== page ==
The Chimney-Sweeper's Boy by Barbara Vine Viking, pounds 15.99
Barbara Vine's literary ancestry can be traced back through Daphne du Maurier to Wilkie Collins: she is our our greatest exponent of the modern "novel-with-a-secret". The Chimney-Sweeper's Boy, the ninth Vine novel (while Ruth Rendell's output also continues apace), concerns a recently dead novelist, Gerald Candless, his widow Ursula, daughters Sarah and Hope, and his mysterious origins. The obituaries give the bare data: born Ipswich, 1926; only child of a printer and a nurse; worked on provincial newspapers before becoming a published author in the autumn of 1955.

So far, so unastonishing. But then Candless's publisher persuades the elder daughter Sarah, a lecturer in English, to start work on a memoir of her father. Soon she establishes that Gerald Candless, son of George and Kathleen, died of meningitis aged five. This is the first shock administered to Sarah (and the reader): exactly whose progeny is she? She and her sister are doubly cast adrift - bereaved, but also bewildered.

It's surprising how many elements this novel has in common with the sensational bestsellers of the 1860s: the switch of identity, the marriage in name only, the skeleton in the closet, the woman with a murdered son and a daughter in a nunnery, the sexual drive and its outlets. Where it differs is in its tone, which is the opposite of fervid and exclamatory. Barbara Vine's narrative manner is adroit and dispassionate, as she recounts the detective work undertaken to get to the bottom of Gerald Candless and his acquired persona.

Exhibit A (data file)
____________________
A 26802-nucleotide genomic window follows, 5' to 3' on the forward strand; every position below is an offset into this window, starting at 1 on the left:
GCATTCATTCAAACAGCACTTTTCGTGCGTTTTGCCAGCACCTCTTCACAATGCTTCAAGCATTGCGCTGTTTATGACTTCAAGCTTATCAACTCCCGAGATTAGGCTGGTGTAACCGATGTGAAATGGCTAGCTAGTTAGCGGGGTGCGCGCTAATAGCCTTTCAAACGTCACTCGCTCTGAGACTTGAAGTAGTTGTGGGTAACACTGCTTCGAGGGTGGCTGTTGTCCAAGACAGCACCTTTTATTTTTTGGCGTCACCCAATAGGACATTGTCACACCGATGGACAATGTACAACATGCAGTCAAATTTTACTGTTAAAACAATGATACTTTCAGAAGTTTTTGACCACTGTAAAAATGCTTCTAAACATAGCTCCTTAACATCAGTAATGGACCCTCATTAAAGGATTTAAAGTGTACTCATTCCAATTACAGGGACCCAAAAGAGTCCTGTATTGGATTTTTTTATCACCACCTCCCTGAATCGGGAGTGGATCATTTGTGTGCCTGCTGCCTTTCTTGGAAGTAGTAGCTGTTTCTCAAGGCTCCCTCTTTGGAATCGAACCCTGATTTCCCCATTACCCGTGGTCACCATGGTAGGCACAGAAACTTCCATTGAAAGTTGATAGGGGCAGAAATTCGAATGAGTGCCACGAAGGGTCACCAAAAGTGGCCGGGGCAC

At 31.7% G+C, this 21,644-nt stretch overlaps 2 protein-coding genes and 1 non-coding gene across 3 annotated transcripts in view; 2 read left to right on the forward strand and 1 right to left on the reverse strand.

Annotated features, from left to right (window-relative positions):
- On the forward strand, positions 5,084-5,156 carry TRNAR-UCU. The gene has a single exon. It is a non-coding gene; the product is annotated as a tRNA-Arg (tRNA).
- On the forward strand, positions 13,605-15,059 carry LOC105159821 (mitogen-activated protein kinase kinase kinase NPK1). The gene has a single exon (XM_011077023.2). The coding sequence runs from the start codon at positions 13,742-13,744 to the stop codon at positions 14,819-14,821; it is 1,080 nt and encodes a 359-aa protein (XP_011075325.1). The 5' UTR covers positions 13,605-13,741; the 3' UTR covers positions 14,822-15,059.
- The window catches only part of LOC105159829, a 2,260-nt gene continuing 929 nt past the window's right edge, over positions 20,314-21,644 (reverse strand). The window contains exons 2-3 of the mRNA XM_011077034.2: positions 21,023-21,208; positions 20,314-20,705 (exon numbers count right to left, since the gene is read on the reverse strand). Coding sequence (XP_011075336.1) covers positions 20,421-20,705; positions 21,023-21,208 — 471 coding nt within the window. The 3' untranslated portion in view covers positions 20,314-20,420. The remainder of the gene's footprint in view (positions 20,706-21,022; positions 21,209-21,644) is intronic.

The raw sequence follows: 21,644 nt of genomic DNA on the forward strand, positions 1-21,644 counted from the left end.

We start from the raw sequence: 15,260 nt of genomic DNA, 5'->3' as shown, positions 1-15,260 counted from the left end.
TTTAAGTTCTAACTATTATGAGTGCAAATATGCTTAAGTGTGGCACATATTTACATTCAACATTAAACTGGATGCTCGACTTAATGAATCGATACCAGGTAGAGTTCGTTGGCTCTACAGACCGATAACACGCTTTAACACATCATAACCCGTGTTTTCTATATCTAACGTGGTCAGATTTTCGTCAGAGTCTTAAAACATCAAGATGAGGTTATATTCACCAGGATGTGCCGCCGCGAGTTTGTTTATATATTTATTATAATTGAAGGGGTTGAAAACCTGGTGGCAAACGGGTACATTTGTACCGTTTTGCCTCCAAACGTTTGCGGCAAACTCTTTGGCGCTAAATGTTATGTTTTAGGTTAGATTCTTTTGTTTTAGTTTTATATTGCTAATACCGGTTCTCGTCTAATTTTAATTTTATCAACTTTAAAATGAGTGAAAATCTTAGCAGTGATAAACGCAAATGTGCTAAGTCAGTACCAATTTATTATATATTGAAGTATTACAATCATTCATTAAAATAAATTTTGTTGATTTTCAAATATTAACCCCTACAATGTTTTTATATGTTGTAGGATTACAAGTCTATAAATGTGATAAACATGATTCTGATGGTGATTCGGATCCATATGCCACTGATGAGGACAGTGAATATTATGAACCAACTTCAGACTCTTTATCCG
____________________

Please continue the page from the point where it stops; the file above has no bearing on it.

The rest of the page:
As usual, Vine surrounds the enticing enigma with other, subsidiary stories: of Candless's wife Ursula, a diffident girl whose dream of married life is unfulfilled; of Hope and especially Sarah, as she struggles to make sense of her discoveries; and the stories of one or two families, including one of Irish immigrants, in 1930s Ipswich. All this is marshalled as inexorably as ever in the hands of the expert in intrigue, and overlaid with the usual affiliated motifs: here, the tiresome and not-quite-benign "Game" inflicted by Gerald and his daughters on first-time visitors; and the emblem devised by the author for his dust-jackets, the black moth known as the Chimney Sweeper's Boy. Its implications are not only Shakespearean, but bring to mind the nursery maxim about touching pitch and being defiled.

The Chimney-Sweeper's Boy is about the power of taboos, about transgressions, guilts, deceptions, horrors, atonements, upsets and upheavals, all interspersed with episodes of ordinariness to make an irresistible package. These days, we expect sensation fiction to be worldly, intricate, confident and gripping. Barbara Vine fulfils all the requirements.